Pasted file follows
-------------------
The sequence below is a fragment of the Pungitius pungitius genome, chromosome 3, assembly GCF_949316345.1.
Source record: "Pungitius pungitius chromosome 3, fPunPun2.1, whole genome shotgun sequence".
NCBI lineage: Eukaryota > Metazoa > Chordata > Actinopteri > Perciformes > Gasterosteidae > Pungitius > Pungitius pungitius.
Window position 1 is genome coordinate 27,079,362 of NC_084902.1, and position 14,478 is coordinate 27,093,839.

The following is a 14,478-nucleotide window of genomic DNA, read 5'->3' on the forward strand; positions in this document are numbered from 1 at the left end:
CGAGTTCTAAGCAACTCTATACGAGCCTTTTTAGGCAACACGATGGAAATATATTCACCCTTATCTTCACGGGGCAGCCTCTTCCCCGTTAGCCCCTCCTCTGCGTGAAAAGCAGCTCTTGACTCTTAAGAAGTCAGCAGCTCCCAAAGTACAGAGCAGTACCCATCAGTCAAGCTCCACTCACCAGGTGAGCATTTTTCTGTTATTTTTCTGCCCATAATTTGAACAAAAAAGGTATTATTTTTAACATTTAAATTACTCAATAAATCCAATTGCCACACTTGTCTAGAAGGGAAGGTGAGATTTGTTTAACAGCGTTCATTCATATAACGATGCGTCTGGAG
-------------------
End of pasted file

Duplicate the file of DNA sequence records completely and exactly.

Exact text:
The sequence below is a fragment of the Pungitius pungitius genome, chromosome 3, assembly GCF_949316345.1.
Source record: "Pungitius pungitius chromosome 3, fPunPun2.1, whole genome shotgun sequence".
NCBI lineage: Eukaryota > Metazoa > Chordata > Actinopteri > Perciformes > Gasterosteidae > Pungitius > Pungitius pungitius.
Window position 1 is genome coordinate 27,079,362 of NC_084902.1, and position 14,478 is coordinate 27,093,839.

The following is a 14,478-nucleotide window of genomic DNA, read 5'->3' on the forward strand; positions in this document are numbered from 1 at the left end:
CGAGTTCTAAGCAACTCTATACGAGCCTTTTTAGGCAACACGATGGAAATATATTCACCCTTATCTTCACGGGGCAGCCTCTTCCCCGTTAGCCCCTCCTCTGCGTGAAAAGCAGCTCTTGACTCTTAAGAAGTCAGCAGCTCCCAAAGTACAGAGCAGTACCCATCAGTCAAGCTCCACTCACCAGGTGAGCATTTTTCTGTTATTTTTCTGCCCATAATTTGAACAAAAAAGGTATTATTTTTAACATTTAAATTACTCAATAAATCCAATTGCCACACTTGTCTAGAAGGGAAGGTGAGATTTGTTTAACAGCGTTCATTCATATAACGATGCGTCTGGAG